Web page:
The Manitoban leaves so much to be desired. Here’s hoping that a change of Editor and the shock of losing two funding referenda will help push the Manitoban to self-reflection and a new vision. They could learn a lot from the Uniter, with strong writing, good research and positive vision. Instead of running a series on “What Wrong With Downtown Winnipeg?” while showing photos of the worst it has to offer – the Uniter looks towards the positive and to planning for a better downtown. Sure, it shares history of failed projects, but generally tends to be future looking and positive about the possibilities. Contrast this with the Manitoban’s series “What’s Wrong With Our University?” which focussed on the negative, showed photos of the worst of campus, and degraded every positive effort and the difference is incredible. It’s embarassing to read The Manitoban every week.

Obviously, I was biased by the fact that this is the Annual Urban Issue and had article after article after op-ed after op-ed on downtown Winnipeg, density, urban planning, and all the rest. Still, great work being done there. Conrats Uniter editors, writers, and volunteers!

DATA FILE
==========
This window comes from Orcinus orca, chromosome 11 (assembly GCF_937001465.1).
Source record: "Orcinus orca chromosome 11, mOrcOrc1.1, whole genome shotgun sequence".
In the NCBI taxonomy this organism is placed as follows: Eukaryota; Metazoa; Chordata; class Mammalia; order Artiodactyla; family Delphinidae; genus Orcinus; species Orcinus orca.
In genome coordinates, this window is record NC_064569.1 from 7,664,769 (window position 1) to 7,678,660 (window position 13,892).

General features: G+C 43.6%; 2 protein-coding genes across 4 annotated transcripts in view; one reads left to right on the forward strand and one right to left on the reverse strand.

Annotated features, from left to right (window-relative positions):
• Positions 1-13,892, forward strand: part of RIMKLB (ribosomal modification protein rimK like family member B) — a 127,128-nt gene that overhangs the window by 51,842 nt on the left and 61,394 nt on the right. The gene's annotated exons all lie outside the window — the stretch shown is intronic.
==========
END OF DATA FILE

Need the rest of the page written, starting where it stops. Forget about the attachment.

This is a great little website to rank walkability of neighborhoods. I tried my own apartment building and got:


That means that I am living in a “Walker’s Paradise”. I checked out Transcona – where my parents and in-laws live – and discouvered that they were both living in “Car Dependent” neighborhoods. No shock there, but a great re-affirmation for me.

Try this out, its fun.

Silos in Blogs

The Caisse Pop is not a social development agency. They can’t just “take one for the team” because urbanist bloggers would like them to.

The Caisse is “owned” by its customers who are residents in the area. Do the residents in the area want to promote Provencher as a new walking area that will bring people in from the rest of the city? Do the residents want their credit union to do harm to the recent gains on that strip? Do they want to differentiate their neighborhood and attract tourists crossing the foot bridge from the Forks? Or, do they not care at all about what their own credit union does to their neighborhood?

Obviously, if the public demanded that the Caisse ensure that their new building conform to the new style on Provencher so as to promote local business and development and build a strong central area, the Caisse would do so.

The above thinking is pure silo mentality. When we reward managers, leaders, and politicians for decisions that fail to consider the wider community, then decisions will fail to consider the wider community – often, with bad consequences.

H/T: Policy Frog and Rise and Sprawl.